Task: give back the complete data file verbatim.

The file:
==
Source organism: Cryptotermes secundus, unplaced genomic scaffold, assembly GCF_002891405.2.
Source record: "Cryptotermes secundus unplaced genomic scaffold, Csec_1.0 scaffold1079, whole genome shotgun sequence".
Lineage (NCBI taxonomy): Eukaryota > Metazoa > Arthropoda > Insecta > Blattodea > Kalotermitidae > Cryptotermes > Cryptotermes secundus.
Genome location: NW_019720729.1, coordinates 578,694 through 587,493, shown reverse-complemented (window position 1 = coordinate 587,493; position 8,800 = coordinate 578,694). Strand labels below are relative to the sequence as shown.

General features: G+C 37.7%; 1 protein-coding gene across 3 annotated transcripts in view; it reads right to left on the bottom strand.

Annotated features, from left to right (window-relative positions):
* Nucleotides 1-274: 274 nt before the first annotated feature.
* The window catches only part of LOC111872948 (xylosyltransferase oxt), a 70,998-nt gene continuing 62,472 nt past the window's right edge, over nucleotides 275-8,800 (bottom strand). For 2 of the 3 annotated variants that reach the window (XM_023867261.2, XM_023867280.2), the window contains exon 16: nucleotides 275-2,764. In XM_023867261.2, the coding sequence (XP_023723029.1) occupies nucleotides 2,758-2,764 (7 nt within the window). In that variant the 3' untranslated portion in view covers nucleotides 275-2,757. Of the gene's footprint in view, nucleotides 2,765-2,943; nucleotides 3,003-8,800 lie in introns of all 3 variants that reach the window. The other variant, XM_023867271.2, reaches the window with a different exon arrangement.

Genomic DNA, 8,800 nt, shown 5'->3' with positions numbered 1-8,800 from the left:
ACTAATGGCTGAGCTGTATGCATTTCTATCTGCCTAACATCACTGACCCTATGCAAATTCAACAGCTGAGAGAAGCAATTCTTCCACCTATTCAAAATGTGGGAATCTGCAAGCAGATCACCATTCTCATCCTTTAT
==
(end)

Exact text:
Source organism: Cryptotermes secundus, unplaced genomic scaffold, assembly GCF_002891405.2.
Source record: "Cryptotermes secundus unplaced genomic scaffold, Csec_1.0 scaffold1079, whole genome shotgun sequence".
Lineage (NCBI taxonomy): Eukaryota > Metazoa > Arthropoda > Insecta > Blattodea > Kalotermitidae > Cryptotermes > Cryptotermes secundus.
Genome location: NW_019720729.1, coordinates 578,694 through 587,493, shown reverse-complemented (window position 1 = coordinate 587,493; position 8,800 = coordinate 578,694). Strand labels below are relative to the sequence as shown.

General features: G+C 37.7%; 1 protein-coding gene across 3 annotated transcripts in view; it reads right to left on the bottom strand.

Annotated features, from left to right (window-relative positions):
* Nucleotides 1-274: 274 nt before the first annotated feature.
* The window catches only part of LOC111872948 (xylosyltransferase oxt), a 70,998-nt gene continuing 62,472 nt past the window's right edge, over nucleotides 275-8,800 (bottom strand). For 2 of the 3 annotated variants that reach the window (XM_023867261.2, XM_023867280.2), the window contains exon 16: nucleotides 275-2,764. In XM_023867261.2, the coding sequence (XP_023723029.1) occupies nucleotides 2,758-2,764 (7 nt within the window). In that variant the 3' untranslated portion in view covers nucleotides 275-2,757. Of the gene's footprint in view, nucleotides 2,765-2,943; nucleotides 3,003-8,800 lie in introns of all 3 variants that reach the window. The other variant, XM_023867271.2, reaches the window with a different exon arrangement.

Genomic DNA, 8,800 nt, shown 5'->3' with positions numbered 1-8,800 from the left:
ACTAATGGCTGAGCTGTATGCATTTCTATCTGCCTAACATCACTGACCCTATGCAAATTCAACAGCTGAGAGAAGCAATTCTTCCACCTATTCAAAATGTGGGAATCTGCAAGCAGATCACCATTCTCATCCTTTAT